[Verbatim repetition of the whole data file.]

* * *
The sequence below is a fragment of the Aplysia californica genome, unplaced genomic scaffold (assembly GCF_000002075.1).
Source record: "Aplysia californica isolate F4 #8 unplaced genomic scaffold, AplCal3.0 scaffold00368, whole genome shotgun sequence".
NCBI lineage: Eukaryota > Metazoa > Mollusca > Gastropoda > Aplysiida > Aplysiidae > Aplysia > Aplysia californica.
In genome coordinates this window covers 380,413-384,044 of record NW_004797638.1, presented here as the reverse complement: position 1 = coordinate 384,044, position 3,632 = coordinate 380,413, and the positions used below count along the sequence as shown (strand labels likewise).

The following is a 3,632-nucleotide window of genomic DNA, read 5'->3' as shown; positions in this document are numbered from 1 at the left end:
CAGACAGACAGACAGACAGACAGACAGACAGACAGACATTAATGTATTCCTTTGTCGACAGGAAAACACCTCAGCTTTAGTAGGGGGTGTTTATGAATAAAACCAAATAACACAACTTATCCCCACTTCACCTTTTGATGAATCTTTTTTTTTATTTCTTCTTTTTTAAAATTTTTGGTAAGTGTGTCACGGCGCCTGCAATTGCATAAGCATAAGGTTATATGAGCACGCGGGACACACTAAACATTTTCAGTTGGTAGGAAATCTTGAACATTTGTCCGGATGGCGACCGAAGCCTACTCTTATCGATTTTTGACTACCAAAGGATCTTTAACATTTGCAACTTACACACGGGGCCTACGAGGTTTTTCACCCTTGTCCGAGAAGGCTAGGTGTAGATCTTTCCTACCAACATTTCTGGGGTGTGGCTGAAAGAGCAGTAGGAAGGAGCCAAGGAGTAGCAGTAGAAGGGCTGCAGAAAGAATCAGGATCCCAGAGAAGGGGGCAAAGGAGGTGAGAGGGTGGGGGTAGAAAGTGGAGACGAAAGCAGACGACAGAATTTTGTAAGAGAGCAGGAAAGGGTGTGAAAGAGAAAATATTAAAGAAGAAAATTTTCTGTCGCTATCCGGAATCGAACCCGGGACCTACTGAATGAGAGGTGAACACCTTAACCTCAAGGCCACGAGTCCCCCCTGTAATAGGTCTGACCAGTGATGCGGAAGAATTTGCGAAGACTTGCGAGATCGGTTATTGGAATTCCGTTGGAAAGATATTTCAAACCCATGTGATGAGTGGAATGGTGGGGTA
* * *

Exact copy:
The sequence below is a fragment of the Aplysia californica genome, unplaced genomic scaffold (assembly GCF_000002075.1).
Source record: "Aplysia californica isolate F4 #8 unplaced genomic scaffold, AplCal3.0 scaffold00368, whole genome shotgun sequence".
NCBI lineage: Eukaryota > Metazoa > Mollusca > Gastropoda > Aplysiida > Aplysiidae > Aplysia > Aplysia californica.
In genome coordinates this window covers 380,413-384,044 of record NW_004797638.1, presented here as the reverse complement: position 1 = coordinate 384,044, position 3,632 = coordinate 380,413, and the positions used below count along the sequence as shown (strand labels likewise).

The following is a 3,632-nucleotide window of genomic DNA, read 5'->3' as shown; positions in this document are numbered from 1 at the left end:
CAGACAGACAGACAGACAGACAGACAGACAGACAGACATTAATGTATTCCTTTGTCGACAGGAAAACACCTCAGCTTTAGTAGGGGGTGTTTATGAATAAAACCAAATAACACAACTTATCCCCACTTCACCTTTTGATGAATCTTTTTTTTTATTTCTTCTTTTTTAAAATTTTTGGTAAGTGTGTCACGGCGCCTGCAATTGCATAAGCATAAGGTTATATGAGCACGCGGGACACACTAAACATTTTCAGTTGGTAGGAAATCTTGAACATTTGTCCGGATGGCGACCGAAGCCTACTCTTATCGATTTTTGACTACCAAAGGATCTTTAACATTTGCAACTTACACACGGGGCCTACGAGGTTTTTCACCCTTGTCCGAGAAGGCTAGGTGTAGATCTTTCCTACCAACATTTCTGGGGTGTGGCTGAAAGAGCAGTAGGAAGGAGCCAAGGAGTAGCAGTAGAAGGGCTGCAGAAAGAATCAGGATCCCAGAGAAGGGGGCAAAGGAGGTGAGAGGGTGGGGGTAGAAAGTGGAGACGAAAGCAGACGACAGAATTTTGTAAGAGAGCAGGAAAGGGTGTGAAAGAGAAAATATTAAAGAAGAAAATTTTCTGTCGCTATCCGGAATCGAACCCGGGACCTACTGAATGAGAGGTGAACACCTTAACCTCAAGGCCACGAGTCCCCCCTGTAATAGGTCTGACCAGTGATGCGGAAGAATTTGCGAAGACTTGCGAGATCGGTTATTGGAATTCCGTTGGAAAGATATTTCAAACCCATGTGATGAGTGGAATGGTGGGGTA